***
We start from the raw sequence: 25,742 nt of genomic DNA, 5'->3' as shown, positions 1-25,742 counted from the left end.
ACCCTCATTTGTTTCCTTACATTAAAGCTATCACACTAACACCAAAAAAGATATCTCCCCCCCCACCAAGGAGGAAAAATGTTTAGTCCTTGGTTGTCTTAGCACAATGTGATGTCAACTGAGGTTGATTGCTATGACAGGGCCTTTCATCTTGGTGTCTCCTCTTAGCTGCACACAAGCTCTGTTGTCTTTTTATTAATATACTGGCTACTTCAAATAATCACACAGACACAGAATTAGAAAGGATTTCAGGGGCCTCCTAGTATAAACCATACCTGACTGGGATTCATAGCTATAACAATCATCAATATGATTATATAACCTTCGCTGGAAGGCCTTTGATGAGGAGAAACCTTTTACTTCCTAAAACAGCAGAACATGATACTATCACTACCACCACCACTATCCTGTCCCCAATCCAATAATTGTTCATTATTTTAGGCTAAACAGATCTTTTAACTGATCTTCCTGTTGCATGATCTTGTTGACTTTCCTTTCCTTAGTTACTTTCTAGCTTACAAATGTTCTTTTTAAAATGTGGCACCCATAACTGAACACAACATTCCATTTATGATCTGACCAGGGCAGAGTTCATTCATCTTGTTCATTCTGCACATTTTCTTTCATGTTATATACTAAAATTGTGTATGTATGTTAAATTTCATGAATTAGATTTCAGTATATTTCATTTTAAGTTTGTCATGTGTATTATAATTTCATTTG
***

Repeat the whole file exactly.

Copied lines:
We start from the raw sequence: 25,742 nt of genomic DNA, 5'->3' as shown, positions 1-25,742 counted from the left end.
ACCCTCATTTGTTTCCTTACATTAAAGCTATCACACTAACACCAAAAAAGATATCTCCCCCCCCACCAAGGAGGAAAAATGTTTAGTCCTTGGTTGTCTTAGCACAATGTGATGTCAACTGAGGTTGATTGCTATGACAGGGCCTTTCATCTTGGTGTCTCCTCTTAGCTGCACACAAGCTCTGTTGTCTTTTTATTAATATACTGGCTACTTCAAATAATCACACAGACACAGAATTAGAAAGGATTTCAGGGGCCTCCTAGTATAAACCATACCTGACTGGGATTCATAGCTATAACAATCATCAATATGATTATATAACCTTCGCTGGAAGGCCTTTGATGAGGAGAAACCTTTTACTTCCTAAAACAGCAGAACATGATACTATCACTACCACCACCACTATCCTGTCCCCAATCCAATAATTGTTCATTATTTTAGGCTAAACAGATCTTTTAACTGATCTTCCTGTTGCATGATCTTGTTGACTTTCCTTTCCTTAGTTACTTTCTAGCTTACAAATGTTCTTTTTAAAATGTGGCACCCATAACTGAACACAACATTCCATTTATGATCTGACCAGGGCAGAGTTCATTCATCTTGTTCATTCTGCACATTTTCTTTCATGTTATATACTAAAATTGTGTATGTATGTTAAATTTCATGAATTAGATTTCAGTATATTTCATTTTAAGTTTGTCATGTGTATTATAATTTCATTTG